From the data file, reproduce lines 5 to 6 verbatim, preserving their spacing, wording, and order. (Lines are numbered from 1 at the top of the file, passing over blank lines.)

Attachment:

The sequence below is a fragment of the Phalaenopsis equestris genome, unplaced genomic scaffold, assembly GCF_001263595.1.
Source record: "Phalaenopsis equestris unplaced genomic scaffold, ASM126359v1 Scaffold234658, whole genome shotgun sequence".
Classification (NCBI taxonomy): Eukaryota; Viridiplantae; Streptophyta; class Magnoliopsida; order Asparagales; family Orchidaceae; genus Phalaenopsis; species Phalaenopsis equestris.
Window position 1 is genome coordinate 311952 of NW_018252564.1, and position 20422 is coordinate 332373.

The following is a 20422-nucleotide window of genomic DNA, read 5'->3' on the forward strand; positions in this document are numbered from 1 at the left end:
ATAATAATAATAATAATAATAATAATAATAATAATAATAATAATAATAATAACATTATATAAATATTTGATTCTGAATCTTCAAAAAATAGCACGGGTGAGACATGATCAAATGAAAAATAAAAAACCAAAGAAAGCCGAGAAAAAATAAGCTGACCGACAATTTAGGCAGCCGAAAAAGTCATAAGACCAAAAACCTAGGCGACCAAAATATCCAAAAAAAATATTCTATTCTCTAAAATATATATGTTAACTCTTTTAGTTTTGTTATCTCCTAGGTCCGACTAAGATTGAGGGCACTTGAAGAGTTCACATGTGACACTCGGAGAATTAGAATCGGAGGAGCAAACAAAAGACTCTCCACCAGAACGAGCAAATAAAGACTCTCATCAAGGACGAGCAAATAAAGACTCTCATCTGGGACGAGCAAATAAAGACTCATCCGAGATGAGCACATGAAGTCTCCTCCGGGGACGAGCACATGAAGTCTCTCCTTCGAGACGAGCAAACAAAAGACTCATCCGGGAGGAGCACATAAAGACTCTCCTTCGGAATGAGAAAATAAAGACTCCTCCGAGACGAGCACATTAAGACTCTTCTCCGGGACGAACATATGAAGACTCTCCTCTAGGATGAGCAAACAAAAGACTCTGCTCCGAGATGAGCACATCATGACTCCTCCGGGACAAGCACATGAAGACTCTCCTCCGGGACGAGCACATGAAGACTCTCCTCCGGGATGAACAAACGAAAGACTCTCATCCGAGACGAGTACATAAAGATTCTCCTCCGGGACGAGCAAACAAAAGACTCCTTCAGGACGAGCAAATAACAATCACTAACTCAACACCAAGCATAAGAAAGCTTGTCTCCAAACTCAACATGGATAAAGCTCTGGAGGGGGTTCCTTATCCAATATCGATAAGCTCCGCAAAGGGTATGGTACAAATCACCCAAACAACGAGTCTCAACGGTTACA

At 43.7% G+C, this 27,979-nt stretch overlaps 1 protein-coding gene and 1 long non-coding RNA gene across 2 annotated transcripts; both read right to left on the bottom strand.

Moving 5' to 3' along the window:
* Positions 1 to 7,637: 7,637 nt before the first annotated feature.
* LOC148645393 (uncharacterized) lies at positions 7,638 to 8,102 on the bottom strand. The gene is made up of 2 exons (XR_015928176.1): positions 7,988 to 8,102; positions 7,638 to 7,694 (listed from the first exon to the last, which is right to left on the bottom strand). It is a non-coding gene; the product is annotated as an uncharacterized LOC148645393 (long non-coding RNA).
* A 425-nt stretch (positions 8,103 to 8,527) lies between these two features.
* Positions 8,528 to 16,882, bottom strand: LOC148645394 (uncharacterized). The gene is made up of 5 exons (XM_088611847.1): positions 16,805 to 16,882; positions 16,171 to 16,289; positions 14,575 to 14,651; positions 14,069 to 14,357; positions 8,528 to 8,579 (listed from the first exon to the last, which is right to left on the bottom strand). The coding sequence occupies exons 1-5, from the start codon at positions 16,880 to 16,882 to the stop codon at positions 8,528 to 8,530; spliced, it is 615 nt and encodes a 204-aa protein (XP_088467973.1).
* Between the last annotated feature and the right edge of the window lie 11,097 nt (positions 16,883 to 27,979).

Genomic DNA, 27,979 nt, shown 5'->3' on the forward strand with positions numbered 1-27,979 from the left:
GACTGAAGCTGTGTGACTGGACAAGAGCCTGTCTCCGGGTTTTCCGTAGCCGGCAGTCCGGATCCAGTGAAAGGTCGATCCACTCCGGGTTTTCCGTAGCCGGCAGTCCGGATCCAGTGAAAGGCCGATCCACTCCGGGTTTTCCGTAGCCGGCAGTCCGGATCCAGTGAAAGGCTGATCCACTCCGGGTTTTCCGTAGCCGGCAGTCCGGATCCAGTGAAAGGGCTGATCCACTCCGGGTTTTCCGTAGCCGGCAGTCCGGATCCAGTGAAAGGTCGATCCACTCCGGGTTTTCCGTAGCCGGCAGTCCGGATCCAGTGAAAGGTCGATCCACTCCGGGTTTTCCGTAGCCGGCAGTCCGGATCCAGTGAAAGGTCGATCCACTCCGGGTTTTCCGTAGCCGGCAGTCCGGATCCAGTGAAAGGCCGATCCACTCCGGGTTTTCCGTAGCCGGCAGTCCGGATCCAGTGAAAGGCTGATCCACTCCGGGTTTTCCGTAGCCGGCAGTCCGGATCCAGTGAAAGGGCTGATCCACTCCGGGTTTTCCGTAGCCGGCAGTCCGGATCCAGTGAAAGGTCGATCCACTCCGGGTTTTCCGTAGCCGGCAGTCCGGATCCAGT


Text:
The following is a 20422-nucleotide window of genomic DNA, read 5'->3' on the forward strand; positions in this document are numbered from 1 at the left end:
ATAATAATAATAATAATAATAATAATAATAATAATAATAATAATAATAATAACATTATATAAATATTTGATTCTGAATCTTCAAAAAATAGCACGGGTGAGACATGATCAAATGAAAAATAAAAAACCAAAGAAAGCCGAGAAAAAATAAGCTGACCGACAATTTAGGCAGCCGAAAAAGTCATAAGACCAAAAACCTAGGCGACCAAAATATCCAAAAAAAATATTCTATTCTCTAAAATATATATGTTAACTCTTTTAGTTTTGTTATCTCCTAGGTCCGACTAAGATTGAGGGCACTTGAAGAGTTCACATGTGACACTCGGAGAATTAGAATCGGAGGAGCAAACAAAAGACTCTCCACCAGAACGAGCAAATAAAGACTCTCATCAAGGACGAGCAAATAAAGACTCTCATCTGGGACGAGCAAATAAAGACTCATCCGAGATGAGCACATGAAGTCTCCTCCGGGGACGAGCACATGAAGTCTCTCCTTCGAGACGAGCAAACAAAAGACTCATCCGGGAGGAGCACATAAAGACTCTCCTTCGGAATGAGAAAATAAAGACTCCTCCGAGACGAGCACATTAAGACTCTTCTCCGGGACGAACATATGAAGACTCTCCTCTAGGATGAGCAAACAAAAGACTCTGCTCCGAGATGAGCACATCATGACTCCTCCGGGACAAGCACATGAAGACTCTCCTCCGGGACGAGCACATGAAGACTCTCCTCCGGGATGAACAAACGAAAGACTCTCATCCGAGACGAGTACATAAAGATTCTCCTCCGGGACGAGCAAACAAAAGACTCCTTCAGGACGAGCAAATAACAATCACTAACTCAACACCAAGCATAAGAAAGCTTGTCTCCAAACTCAACATGGATAAAGCTCTGGAGGGGGTTCCTTATCCAATATCGATAAGCTCCGCAAAGGGTATGGTACAAATCACCCAAACAACGAGTCTCAACGGTTACA